Malicious tongues will say that the difference between Venice and the Vatican is that the Venetian city takes water from the ground, while the Holy See receives it from the ceiling.
Because there is an urgent need: water seepage has damaged a large section of the top of the wall of the Sobieski Room, located in the Borgia Tower. This piece owes its name to the enormous painting which depicts the victory of Polish King John III Sobieski over the Turks at the end of the Battle of Vienna (1683).
From there one can enter the Hall of the Immaculate Conception, where the fresco by Francesco Podesti is located which, in turn, leads into the sumptuous apartments of Julius II, decorated by Raphael.
But as with trains, one disaster can hide another: in the Vatican, they have not yet recovered from the recent fall of fragments of stucco, detached from the ceiling of the famous Sala Regia, formed by a barrel vault painted in fresco by Vasari. When one considers that this is where the Roman Pontiff receives his most illustrious visitors …
The water damage has affected other rooms. A few months ago, “leaked” videos, showed new water seepages in the part of the museums where Roman statuary is exhibited. Caesar stands with his feet in the water: the height of irony for those who once crossed the Rubicon!
We could also mention the halt to the restoration of the Cortile della Pigna [courtyard of the pinecone]: the work, which began in 2015, consisted of refreshing the paintings.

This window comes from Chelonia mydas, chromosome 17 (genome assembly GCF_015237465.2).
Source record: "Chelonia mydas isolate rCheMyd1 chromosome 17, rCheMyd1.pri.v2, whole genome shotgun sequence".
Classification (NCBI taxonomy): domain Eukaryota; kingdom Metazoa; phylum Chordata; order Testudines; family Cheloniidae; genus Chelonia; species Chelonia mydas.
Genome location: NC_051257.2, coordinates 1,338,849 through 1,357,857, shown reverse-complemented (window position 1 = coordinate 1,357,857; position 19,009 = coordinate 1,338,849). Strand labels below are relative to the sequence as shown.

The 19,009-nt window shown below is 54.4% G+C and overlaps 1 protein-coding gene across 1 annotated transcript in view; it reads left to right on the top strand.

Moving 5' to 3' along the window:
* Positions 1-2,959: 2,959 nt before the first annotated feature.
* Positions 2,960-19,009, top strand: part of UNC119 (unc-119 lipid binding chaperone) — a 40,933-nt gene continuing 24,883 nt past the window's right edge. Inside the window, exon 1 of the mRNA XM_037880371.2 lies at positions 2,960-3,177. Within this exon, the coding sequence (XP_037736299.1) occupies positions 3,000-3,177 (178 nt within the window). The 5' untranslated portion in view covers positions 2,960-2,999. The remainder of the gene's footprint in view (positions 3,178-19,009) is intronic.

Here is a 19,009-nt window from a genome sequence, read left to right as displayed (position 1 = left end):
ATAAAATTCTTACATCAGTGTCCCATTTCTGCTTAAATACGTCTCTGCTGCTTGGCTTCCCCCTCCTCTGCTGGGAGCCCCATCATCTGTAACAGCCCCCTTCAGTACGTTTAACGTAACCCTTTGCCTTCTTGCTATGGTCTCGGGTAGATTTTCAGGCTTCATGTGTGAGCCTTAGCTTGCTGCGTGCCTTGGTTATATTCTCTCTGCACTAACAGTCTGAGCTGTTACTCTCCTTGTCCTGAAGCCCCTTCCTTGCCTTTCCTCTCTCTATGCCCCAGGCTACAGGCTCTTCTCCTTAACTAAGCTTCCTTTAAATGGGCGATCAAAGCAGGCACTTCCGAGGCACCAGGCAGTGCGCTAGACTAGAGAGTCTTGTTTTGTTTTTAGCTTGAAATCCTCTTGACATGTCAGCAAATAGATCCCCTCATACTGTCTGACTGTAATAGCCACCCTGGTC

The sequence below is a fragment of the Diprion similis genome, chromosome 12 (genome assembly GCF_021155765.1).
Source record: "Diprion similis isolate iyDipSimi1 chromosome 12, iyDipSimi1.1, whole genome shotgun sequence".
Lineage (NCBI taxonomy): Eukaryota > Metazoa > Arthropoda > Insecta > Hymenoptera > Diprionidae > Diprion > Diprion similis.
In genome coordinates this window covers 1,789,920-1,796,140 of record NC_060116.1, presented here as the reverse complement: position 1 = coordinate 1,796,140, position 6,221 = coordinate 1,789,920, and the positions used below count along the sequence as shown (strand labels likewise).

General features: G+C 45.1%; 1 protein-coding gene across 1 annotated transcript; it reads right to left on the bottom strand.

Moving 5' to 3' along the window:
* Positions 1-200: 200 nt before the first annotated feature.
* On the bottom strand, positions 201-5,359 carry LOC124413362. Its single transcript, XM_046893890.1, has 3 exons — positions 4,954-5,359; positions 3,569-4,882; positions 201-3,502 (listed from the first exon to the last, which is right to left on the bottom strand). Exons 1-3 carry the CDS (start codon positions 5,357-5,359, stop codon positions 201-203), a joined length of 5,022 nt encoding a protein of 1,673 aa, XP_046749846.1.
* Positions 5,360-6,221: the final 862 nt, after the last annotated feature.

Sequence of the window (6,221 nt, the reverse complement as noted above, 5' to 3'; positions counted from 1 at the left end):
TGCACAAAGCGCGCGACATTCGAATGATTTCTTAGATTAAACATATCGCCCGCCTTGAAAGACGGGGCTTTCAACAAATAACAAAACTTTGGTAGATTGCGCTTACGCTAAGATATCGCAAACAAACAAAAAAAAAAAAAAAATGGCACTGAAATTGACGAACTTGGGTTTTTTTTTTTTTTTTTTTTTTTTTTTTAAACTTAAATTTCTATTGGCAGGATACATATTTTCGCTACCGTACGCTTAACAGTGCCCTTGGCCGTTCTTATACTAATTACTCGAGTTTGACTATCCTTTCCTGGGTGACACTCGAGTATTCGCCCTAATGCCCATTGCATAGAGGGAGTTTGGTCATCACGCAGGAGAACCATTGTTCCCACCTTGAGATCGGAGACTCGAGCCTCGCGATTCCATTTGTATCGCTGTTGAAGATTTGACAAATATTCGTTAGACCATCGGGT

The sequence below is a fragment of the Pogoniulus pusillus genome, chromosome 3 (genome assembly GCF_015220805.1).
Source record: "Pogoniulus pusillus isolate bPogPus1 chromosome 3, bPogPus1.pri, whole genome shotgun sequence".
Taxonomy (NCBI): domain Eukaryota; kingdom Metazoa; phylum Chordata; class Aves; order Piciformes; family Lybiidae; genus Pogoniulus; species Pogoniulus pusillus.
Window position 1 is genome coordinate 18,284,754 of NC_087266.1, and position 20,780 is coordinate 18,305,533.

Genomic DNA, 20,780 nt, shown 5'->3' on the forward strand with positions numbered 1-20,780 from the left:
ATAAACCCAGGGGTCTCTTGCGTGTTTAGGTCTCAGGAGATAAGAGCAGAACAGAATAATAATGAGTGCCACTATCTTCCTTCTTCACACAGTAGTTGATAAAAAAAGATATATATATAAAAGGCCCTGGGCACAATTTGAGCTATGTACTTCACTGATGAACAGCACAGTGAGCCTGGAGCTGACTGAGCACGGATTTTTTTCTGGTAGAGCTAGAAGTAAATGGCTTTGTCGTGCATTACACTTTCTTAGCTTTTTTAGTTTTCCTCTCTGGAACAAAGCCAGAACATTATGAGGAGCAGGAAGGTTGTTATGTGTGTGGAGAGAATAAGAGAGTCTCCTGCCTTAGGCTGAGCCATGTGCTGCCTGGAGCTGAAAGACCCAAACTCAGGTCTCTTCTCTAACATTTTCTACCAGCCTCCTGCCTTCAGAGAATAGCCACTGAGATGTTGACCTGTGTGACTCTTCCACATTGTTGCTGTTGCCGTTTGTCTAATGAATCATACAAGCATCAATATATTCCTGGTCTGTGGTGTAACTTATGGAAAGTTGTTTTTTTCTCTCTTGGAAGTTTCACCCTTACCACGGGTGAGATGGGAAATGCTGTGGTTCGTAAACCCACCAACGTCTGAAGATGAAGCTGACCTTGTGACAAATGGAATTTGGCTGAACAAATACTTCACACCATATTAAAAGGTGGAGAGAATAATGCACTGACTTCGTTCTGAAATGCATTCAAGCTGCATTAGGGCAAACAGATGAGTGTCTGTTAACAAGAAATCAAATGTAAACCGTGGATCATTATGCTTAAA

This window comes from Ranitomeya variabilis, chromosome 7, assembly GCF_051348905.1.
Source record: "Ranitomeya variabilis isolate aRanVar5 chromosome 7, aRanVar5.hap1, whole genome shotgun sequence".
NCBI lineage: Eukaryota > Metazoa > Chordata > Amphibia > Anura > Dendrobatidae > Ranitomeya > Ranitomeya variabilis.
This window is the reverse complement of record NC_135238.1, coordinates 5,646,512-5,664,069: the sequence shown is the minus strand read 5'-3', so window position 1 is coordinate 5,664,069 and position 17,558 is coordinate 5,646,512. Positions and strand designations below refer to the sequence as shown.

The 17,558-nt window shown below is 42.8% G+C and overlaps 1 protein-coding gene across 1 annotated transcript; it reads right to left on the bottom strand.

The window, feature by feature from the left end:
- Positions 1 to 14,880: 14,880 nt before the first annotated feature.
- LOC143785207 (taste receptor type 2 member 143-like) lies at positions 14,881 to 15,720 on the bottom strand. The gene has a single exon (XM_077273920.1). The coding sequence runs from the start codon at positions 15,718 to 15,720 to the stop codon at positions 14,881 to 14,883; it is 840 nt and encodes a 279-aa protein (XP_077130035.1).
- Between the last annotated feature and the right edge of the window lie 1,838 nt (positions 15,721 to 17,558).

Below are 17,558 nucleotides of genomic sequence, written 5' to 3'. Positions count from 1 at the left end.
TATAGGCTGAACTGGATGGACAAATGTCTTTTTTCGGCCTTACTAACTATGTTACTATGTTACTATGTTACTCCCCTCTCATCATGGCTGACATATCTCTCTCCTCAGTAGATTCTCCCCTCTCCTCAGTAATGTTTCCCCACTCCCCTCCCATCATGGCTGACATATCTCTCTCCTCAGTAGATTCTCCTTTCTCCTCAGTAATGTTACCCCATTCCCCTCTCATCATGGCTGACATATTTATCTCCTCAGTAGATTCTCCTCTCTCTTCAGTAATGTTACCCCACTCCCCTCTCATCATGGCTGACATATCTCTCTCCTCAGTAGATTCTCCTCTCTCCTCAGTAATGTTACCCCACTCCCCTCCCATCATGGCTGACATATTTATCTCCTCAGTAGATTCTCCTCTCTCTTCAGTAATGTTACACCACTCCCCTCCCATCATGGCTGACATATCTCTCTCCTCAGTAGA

Alas! An unforeseen chemical reaction with the old mortar occurred, catalyzed by humidity: as a result, for several months, the new layer of color has been peeling off.
Finally, to make matters worse, last January, two pieces of travertine suddenly detached from the cornice adorning the courtyard of the Pinacoteca, and crashed to the ground, where many visitors usually wander: the museums being closed probably avoided a tragedy.
So many episodes that have pushed the Secretary of State to intervene as quickly as possible, with discretion, because no one in the Vatican wants to dwell on the situation: a battalion of experts has been dispatched and external scaffolding hastily constructed.
Apparently, it was all due to excess stagnant moisture having damaged the timber frame. The same that has supported, for several centuries, the ceilings of the Apostolic Palace, the seat of government of the Roman Church.
A race against time then began, in order to secure as a priority the parts of the palaces that visitors can browse since May 3, 2021 is the date of the reopening of the Pontifical Museums.
In the Vatican, some would see a dark omen for the state of the Church. Either way, the facts are there: Apostolic palaces are everywhere taking on water. Emotions are running high in the Vatican, as Il Messagero mentions in its edition of April 21, 2021.